More than $2 billion in wage subsidies has been paid to businesses which have never paid company tax.
So far $13.2 billion has been paid out through the Government's wage subsidy schemes, with another round available from today following the recent COVID-19 outbreak.
As of last Friday, 278,736 jobs were being supported - 15,050 for the original wage subsidy and 263,686 for the extension.
Figures released to Checkpoint show that at the start of June, $2.1 billion had been given to businesses which had never paid company tax.
Just over 13,300 businesses which received $440 million were registered after March and therefore would not have been expected to have paid any tax yet.
Nearly 39,000 businesses which were registered before 31 March 2019 received $1.7 billion - but CTU economist Andrea Black said there were reasons for that too - including a company not making a profit, a business reinvesting revenue, or distribution of profits as shareholder salaries.
"Often the company tax rate is higher than some levels of the personal tax scale, and so it can make sense that shareholders receive income in the form of salaries at a lower tax rate, than leaving it in the company and paying the 28 cents."
PricewaterhouseCooper partner and tax expert Geof Nightingale said while the $2.1b figure seemed big, it had to be taken in context.
"New Zealand's got about 500,000 maybe 600,000 businesses and that 10 percent of them might not be paying corporate tax at the moment - either because they're new or their shareholder employer salaries or things, when I think about it that doesn't feel too frightening."
And he noted that tax was still being paid through employees as PAYE.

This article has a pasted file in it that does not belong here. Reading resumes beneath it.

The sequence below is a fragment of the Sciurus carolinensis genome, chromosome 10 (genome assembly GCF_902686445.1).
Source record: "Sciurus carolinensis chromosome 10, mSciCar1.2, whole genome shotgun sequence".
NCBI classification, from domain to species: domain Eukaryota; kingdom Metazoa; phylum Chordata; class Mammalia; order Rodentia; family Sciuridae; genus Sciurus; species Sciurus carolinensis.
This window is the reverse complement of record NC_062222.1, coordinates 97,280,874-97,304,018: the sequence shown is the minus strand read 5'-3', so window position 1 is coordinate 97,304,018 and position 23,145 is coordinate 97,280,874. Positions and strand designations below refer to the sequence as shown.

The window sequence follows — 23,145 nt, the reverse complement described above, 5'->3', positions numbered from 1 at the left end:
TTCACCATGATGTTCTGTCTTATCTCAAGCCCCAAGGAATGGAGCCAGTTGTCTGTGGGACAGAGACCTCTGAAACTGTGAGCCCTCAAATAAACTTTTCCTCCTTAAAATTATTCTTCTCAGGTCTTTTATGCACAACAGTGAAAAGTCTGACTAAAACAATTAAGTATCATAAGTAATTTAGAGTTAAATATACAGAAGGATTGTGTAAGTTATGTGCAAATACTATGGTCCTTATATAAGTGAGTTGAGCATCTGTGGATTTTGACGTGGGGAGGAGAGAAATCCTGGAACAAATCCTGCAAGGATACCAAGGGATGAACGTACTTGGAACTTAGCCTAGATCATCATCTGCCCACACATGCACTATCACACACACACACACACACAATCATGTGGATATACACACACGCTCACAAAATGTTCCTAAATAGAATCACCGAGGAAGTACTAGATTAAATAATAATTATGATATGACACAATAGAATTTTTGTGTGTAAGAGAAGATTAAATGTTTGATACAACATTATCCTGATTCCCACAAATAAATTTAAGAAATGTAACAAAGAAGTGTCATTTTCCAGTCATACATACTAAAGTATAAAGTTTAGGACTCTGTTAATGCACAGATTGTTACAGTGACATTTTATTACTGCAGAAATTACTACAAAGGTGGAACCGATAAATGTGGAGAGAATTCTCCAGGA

Infometrics economist Brad Olsen said the figures provided food for thought, especially when considering the 38,000 businesses which were registered after 31 March 2019 made up roughly 10 percent of the total businesses covered by the wage subsidy back in May.
"We do need to realise that that's still 10 percent of businesses and 15 percent of the total wage subsidy bill that's gone to those who were not making a profit beforehand - now that doesn't necessarily dictate that they were in a tough financial position beforehand, but it certainly doesn't tell you that the reverse is true, that they were in a strong financial position.
"So it's not overly alarming, but it's also not cause for elation," he said.
Nightingale said the wage subsidy schemes had been put in place incredibly quickly - and while they were blunt tools, they were successful.
"The recent unemployment statistics would show that there are still lots of employees connected to their work, and are still able to work."
A new round of the wage subsidy opens today - businesses can apply for a two-week payment for up to $1171 per worker, which is estimated will support 930,000 jobs.
To be eligible, businesses have to have had a 40 percent revenue drop across a two week period between 12 August and 10 September compared to a similar period last year.
The wage subsidy will be available nationwide to reflect the widespread impact the Auckland alert level 3 lockdown has had across the whole country.